Special Report

These Colleges Have the Least Diverse Student Bodies

Samuel Stebbins

Source: Kelvin Sterling Scott / Getty Images

15. Howard University
> Located in: Washington, DC
> Chance two random students are a different race, ethnicity, or citizenship: 21.4%
> Largest racial/ethnic group: Black or African American (94.1% of U.S. students)
> Undergraduate enrollment: 6,243
> Avg. cost of attendance: $41,488

Washington D.C.-based Howard University is one of several historically black colleges and universities to rank on this list. Founded in 1867, the school has produced many prominent black professionals across multiple fields, including the first African American to serve on the U.S. Supreme Court. It is also committed “to the study of disadvantaged persons in American society and throughout the world.”

Over 94% of American undergraduates at Howard University identify as black. Additionally, the odds that two students chosen at random would have a different ethnic or racial background or differ in U.S. citizenship status are only 21.4%.

14. Morehead State University
> Located in: Morehead, KY
> Chance two random students are a different race, ethnicity, or citizenship: 21.3%
> Largest racial/ethnic group: White (89.9% of U.S. students)
> Undergraduate enrollment: 9,395
> Avg. cost of attendance: $20,507

Morehead State University is a public school located in Rowan County, Kentucky. About nine in every 10 American students at the school identify as white. With such a large white population, there is just a 21.3% chance that two Morehead State students chosen at random would be of two different racial, ethnic, or national backgrounds, a much lower chance than in the vast majority of higher education institutions in the United States.

Source: Raymond Boyd / Getty Images

13. Clark Atlanta University
> Located in: Atlanta, GA
> Chance two random students are a different race, ethnicity, or citizenship: 21.0%
> Largest racial/ethnic group: Black or African American (92.3% of U.S. students)
> Undergraduate enrollment: 3,325
> Avg. cost of attendance: $37,761

Founded in 1988, Clark Atlanta University is a relatively new school. The school has a predominantly black student body. It was formed when Atlanta University, the first institution to grant degrees to African Americans, and Clark College, the first mostly black four-year liberal arts school in the United States, merged into a single entity. It is one of several historically black colleges and universities to rank on this list.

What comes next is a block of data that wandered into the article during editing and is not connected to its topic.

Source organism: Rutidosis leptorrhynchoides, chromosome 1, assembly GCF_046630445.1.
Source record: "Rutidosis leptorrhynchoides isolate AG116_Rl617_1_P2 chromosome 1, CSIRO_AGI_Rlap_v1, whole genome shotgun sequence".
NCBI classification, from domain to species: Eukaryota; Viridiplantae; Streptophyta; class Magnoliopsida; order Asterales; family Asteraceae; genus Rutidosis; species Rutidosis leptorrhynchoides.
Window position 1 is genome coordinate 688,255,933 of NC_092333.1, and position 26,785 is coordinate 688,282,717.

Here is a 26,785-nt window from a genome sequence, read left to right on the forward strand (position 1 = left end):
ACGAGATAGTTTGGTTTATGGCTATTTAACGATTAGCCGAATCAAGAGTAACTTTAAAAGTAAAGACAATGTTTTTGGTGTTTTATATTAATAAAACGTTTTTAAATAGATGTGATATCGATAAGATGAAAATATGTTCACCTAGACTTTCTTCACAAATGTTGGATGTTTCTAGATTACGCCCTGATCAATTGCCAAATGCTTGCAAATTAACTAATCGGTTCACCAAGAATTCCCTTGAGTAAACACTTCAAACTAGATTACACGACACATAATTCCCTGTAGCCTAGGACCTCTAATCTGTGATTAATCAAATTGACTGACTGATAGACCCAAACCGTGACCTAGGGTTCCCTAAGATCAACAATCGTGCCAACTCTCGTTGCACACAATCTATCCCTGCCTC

The likelihood that two students chosen at random would be of a different racial or ethnic background, or a different U.S. citizenship status, is just 21%.

Source: Courtesy of University of Wisconsin-La Crosse via Facebook

12. University of Wisconsin-La Crosse
> Located in: La Crosse, WI
> Chance two random students are a different race, ethnicity, or citizenship: 19.9%
> Largest racial/ethnic group: White (90.3% of U.S. students)
> Undergraduate enrollment: 9,727
> Avg. cost of attendance: $17,235

Of the five University of Wisconsin schools on this list, UW La Crosse is the least diverse. About nine in every 10 American undergraduate students at the school identify as white. There is only a 19.9% chance that two students chosen at random would identify as a different race or ethnicity, or differ in U.S. citizenship status.

Though the school is not especially diverse, UW La Crosse’s stated long-term vision includes encouraging a more multicultural student body. The school has an explicit goal “to commit human and financial resources that support an inclusive campus that attracts and retains diverse students, faculty and staff.”

Source: Courtesy of Grambling State University via Facebook

11. Grambling State University
> Located in: Grambling, LA
> Chance two random students are a different race, ethnicity, or citizenship: 18.5%
> Largest racial/ethnic group: Black or African American (94.5% of U.S. students)
> Undergraduate enrollment: 4,110
> Avg. cost of attendance: $25,358

Grambling State University is one of two historically black schools in Louisiana to rank on this list. Founded in 1901, the school was originally called the Colored Industrial and Agricultural School and was later renamed the Louisiana Negro Normal and Industrial Institute before changing its name to Grambling in 1946.

Today, nearly 95% of American students at the school identify as black. The chances that two students chosen at random fall into a different category of race, ethnicity, or U.S. citizenship are only 18.5%.